Gregg Popovich: It’s arrogant to blame U.S. for not winning gold

AP
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Head coach Gregg Popovich called it arrogant and immature for people to blame the U.S. for not winning the FIBA World Cup, speaking after the Americans won their last consolation game to finish seventh overall — their worst international tournament result ever.

“Some people want to play the blame game,” Popovich said. “There’s no blame to be placed anywhere … like we should be ashamed because we didn’t win a gold medal? That’s a ridiculous attitude. It’s immature. It’s arrogant, and it shows that whoever thinks that doesn’t respect all the other teams in the world.”

The U.S. wrapped up play by beating Poland 87-74 after losing to France in the quarterfinals and Serbia in its first consolation game. Argentina and Spain play for the championship Sunday.

“It’s not written in stone that the United States is supposed to walk to a championship,” said Popovich, whose team with no NBA superstars lost three times total in the last month, ending a 13-year win streak for U.S. rosters with NBA players. “That’s pretty old-school thinking. Even the teams that have won in the past had a lot of close calls against several teams. It’s never been a cake walk. It’s not like the Dream Team.

“I’m not sure what satisfaction there is in beating everybody by 30, as in the past, way back. I don’t see the joy or the glory or the satisfaction in any of that.”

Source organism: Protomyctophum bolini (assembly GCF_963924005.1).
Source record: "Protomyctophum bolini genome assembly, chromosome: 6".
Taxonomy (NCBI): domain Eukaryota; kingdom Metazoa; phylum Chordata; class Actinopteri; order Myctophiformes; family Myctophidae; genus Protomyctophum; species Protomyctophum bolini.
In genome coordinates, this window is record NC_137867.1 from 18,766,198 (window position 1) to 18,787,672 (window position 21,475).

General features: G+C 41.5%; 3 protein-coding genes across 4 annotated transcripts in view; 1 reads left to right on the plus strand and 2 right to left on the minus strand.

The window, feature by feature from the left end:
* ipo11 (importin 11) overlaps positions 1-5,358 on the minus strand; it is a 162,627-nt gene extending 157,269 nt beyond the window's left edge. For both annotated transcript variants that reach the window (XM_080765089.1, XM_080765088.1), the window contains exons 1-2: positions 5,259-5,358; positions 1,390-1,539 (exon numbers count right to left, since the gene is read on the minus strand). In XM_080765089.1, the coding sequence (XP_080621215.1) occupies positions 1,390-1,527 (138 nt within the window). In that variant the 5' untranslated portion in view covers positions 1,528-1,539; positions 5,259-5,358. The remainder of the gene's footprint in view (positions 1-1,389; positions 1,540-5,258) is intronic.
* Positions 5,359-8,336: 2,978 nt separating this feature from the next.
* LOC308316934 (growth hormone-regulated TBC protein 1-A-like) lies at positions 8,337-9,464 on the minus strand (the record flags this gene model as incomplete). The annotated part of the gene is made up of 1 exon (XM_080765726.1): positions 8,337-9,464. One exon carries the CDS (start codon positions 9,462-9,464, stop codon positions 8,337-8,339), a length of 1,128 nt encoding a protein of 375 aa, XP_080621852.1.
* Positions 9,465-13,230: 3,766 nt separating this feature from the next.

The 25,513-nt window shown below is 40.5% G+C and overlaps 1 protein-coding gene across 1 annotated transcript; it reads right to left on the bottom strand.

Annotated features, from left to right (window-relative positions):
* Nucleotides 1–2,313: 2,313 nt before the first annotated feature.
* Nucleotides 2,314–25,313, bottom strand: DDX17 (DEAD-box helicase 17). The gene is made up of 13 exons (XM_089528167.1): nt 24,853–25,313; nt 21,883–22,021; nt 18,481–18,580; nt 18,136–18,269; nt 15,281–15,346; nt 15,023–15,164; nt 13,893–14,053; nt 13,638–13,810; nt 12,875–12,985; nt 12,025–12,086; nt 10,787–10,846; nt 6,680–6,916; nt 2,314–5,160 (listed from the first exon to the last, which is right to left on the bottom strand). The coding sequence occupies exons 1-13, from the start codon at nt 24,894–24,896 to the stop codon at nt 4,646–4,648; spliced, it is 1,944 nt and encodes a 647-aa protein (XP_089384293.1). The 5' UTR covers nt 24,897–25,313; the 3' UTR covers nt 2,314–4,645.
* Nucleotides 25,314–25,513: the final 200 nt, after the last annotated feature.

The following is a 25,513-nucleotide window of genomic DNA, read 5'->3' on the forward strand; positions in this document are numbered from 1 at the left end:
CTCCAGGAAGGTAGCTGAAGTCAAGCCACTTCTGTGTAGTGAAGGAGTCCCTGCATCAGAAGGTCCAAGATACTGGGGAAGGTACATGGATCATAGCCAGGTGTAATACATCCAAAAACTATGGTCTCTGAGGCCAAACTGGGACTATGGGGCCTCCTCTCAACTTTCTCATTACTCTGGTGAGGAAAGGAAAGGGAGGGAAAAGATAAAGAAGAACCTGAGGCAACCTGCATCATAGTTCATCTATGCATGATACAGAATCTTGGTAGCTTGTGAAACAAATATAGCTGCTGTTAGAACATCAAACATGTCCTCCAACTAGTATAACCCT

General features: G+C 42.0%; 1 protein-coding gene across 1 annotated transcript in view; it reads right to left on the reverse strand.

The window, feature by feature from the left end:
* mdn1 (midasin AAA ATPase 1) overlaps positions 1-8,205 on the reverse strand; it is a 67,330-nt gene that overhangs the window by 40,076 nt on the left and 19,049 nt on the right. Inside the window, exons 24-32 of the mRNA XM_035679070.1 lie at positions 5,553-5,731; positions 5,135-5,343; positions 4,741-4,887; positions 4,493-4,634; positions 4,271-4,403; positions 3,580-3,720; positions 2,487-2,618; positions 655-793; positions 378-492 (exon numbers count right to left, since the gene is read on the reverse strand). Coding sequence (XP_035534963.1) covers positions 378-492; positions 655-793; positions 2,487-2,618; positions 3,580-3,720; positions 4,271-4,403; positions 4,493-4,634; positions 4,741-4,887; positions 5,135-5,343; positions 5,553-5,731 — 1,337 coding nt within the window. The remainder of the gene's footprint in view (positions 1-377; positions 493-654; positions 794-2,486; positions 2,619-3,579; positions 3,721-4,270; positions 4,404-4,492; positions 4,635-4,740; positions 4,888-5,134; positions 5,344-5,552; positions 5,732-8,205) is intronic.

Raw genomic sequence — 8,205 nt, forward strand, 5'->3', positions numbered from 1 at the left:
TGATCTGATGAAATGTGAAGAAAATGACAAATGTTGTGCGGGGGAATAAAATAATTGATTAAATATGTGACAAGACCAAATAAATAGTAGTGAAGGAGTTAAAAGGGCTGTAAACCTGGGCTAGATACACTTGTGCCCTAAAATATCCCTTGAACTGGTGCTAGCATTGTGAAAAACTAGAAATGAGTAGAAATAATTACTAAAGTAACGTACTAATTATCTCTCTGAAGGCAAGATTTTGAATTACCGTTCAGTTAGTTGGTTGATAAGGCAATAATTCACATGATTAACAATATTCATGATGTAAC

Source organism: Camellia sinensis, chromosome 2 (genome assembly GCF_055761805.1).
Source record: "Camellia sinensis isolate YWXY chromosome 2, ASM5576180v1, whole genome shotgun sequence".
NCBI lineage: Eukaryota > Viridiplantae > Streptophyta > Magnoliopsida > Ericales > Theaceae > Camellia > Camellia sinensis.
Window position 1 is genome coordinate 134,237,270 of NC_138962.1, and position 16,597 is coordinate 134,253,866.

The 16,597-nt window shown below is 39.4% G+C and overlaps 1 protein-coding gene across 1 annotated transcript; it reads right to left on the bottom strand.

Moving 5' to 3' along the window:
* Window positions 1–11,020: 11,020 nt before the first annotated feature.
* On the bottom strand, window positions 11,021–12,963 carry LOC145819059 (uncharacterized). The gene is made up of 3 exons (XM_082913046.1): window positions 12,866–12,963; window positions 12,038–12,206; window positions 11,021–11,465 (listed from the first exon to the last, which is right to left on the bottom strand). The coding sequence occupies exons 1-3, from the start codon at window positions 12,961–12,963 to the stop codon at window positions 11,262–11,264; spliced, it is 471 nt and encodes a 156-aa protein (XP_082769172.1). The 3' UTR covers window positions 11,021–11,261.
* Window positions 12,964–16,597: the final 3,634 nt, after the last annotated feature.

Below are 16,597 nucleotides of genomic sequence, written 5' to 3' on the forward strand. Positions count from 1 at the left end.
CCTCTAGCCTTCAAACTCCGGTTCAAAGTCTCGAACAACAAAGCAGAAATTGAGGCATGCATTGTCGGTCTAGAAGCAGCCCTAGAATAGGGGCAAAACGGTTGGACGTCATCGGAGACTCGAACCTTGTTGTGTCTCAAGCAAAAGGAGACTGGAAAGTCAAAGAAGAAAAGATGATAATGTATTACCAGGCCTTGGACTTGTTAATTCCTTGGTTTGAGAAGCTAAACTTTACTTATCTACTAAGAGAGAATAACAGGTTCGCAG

Popovich, the San Antonio Spurs coach who succeeded Mike Krzyzewski at the helm of Team USA after five straight Olympic or world titles, said he didn’t fault any of the dozens of NBA stars who withdrew from World Cup roster consideration this spring and summer.

“Everybody’s got a life,” he said. “This group, as I said, I couldn’t have been happier with any other group.”

The group included two 2019 NBA All-Stars (Kemba Walker and Khris Middleton) and one player with Olympic experience (Harrison Barnes). It’s possible the Tokyo Olympic roster could be 12 different players.

“What does USA Basketball have to do?” Popovich said. “Keep going. We coach, and they play, and we do our best. That’s what USA Basketball does. It’s not like something has to be changed.

“Some of these guys [from other countries] have played together, running the same stuff for eight, nine, 10 years. … This [U.S.] group would just continue to improve, without a doubt. I think it’s hard to argue with having just gotten together and never having played with each other before. They came a long way.”

NBC Olympics senior researcher Rachel Thompson contributed to this report from China.

MORE: FIBA World Cup schedule, results

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Ilia Malinin wins U.S. Figure Skating Championships despite quadruple Axel miss

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One year ago, Ilia Malinin came to the U.S. Championships as, largely, a 17-year-old unknown. He finished second to Nathan Chen in 2022 and was left off the three-man Olympic team due to his inexperience, a committee decision that lit a fire in him.

After the biggest year of change in U.S. figure skating in three decades, Malinin came to this week’s nationals in San Jose, California, as the headliner across all disciplines.

Though he fell on his quadruple Axel and doubled two other planned quads in Sunday’s free skate (the most ambitious program in history), he succeeded the absent Chen as national champion.

Malinin, the world’s second-ranked male singles skater, still landed two clean quads in Friday’s short program and three more Sunday. He totaled 287.74 points and prevailed by 10.43 over two-time Olympian Jason Brown, a bridge between the Chen and Malinin eras.

“I think I was just not ready to deliver at that day,” Malinin, who was bidding to become the second man to land six quads in one program after Chen, said on NBC. “I was really so confident, I think I sort of overthought everything and tried to get ahead of myself. But I think it’s all right.”

FIGURE SKATING NATIONALS: Full Results